Once I started using CodePen and then finding out, "Oh, I can talk to these other really interesting designers and developers on Twitter and Dribbble," and just kind of seeking out that contact. It was very scary, especially as someone who very much identifies as introverted because I was basically showing up on people's Twitter feeds and being like, "Hey, let's be friends. I would really like to pick your brain. Maybe we could collaborate or talk about things."

Chris: Whoa! Bold!

Gabrielle: It was very scary. [Laughter] But it turned out really great in the end, and I was able to make some really awesome connections with people. Not even necessarily for job opportunities, but just to be able to bounce ideas off of and talk about code and CSS and all the things that I love about the Internet.

Chris: Yeah, that's great. I mean I'm sorry about the bummer parts of it, but it's cool that you were able to pick up and do that and then found success at the moment of when you decided to do your own thing. Pretty rad.


Gabrielle: Yeah, and that the conference that we met at, the conference that we met at, the CSS Dev Conf, I think--

Chris: Mm-hmm.

Gabrielle: It was really awesome to meet all those people in person. I'm bummed that COVID has prevented that but being able to meet you and Sarah Drasner and some of the other really awesome people that I've talked to online and interactive with online but never seen in person.

Chris: Yeah. That can be part of the story, too. Isn't it? Right? The in-person stuff.

Gabrielle: Totally. [Laughter]

Chris: Where did the--? So, you have no -- if your background isn't computer stuff at all, is there some design or art or something behind it? Your work does have an aesthetic quality to it that's better than average, let's call it; very good.

Gabrielle: [Laughter] Thank you. Appreciate it.

Chris: Well, it's like the CSS menu thing, right? It's a nice-looking design. You could have used your CSS chops to build a menu like that that just has no styling at all because the point is - I don't know - you click the thing and the menu expands off the side. But the CodePen secret sauce is always something clever and interesting and it has maybe some trickery or interesting interaction or something. But it has to look good, too.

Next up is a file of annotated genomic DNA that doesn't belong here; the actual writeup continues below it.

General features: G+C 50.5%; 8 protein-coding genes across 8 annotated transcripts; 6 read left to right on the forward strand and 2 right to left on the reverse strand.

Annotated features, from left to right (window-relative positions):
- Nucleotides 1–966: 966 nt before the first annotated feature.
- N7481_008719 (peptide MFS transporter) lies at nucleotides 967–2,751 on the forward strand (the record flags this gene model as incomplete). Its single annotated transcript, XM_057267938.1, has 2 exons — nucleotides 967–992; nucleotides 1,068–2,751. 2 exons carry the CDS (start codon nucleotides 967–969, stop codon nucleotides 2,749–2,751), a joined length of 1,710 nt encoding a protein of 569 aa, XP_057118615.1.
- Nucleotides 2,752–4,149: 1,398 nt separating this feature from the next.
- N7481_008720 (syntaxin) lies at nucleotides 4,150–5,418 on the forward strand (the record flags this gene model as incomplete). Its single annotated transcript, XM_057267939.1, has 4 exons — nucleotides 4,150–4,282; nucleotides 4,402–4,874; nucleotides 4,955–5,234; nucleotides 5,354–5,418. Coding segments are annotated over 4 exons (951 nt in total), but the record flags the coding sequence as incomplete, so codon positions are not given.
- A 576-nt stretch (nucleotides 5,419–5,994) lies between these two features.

Gabrielle: Yeah. Totally.

Chris: Otherwise, it's kind of like nobody is going to stand up and take notice if there's no aesthetics to it. It's kind of that one-two punch of design and development. Where do your design chops come from?


Gabrielle: I always wanted to be an artist when I was little, and my entire family, they're all accountants. My dad was an artist and then he became an accountant later on, so I didn't really have a reference for what I wanted to do.

When I went to college, I kind of bounced around majors for a while because it's like, "Oh, I want to be an artist, but people are telling me that that's not feasible unless you're super insanely talented, and I don't know if I am that, but I do like being creative, and I like making things."

And so, I kind of fell into video game design, which is where I learned a lot of the animation techniques that I use in my Pens. In addition to that, I learned how--

The way that I learned to code was basically I wanted to make Zenga and MySpace layouts when I was a teenager. And so, I taught myself how to use Photoshop, how to make graphics, how to use CSS and HTML and a little bit of JavaScript. y self-taught experience combined with my video game design kind of helped me shape the way that I code now.

Chris: Oh, interesting. I see you have some Monument Valley-based Pens, too. Was that part of your video game? That wasn't the startup, was it? Isn't that Us Too Games?

Gabrielle: It was not the startup. I just saw the -- I think I saw the game on some awards. I can't remember. I think it won quite a few awards, and I was transfixed by it because I loved the clean, beautiful design of the game.

Chris: Yeah.

Gabrielle: And I loved the way that the things looked. And so, I was like, "Well, I can probably make that with code. That doesn't seem too difficult." In the end, it was a little bit difficult because it's an isometric view and I wasn't quite doing that. But I managed an approximation of it, and all of those are just kind of an homage to the game, which I really love.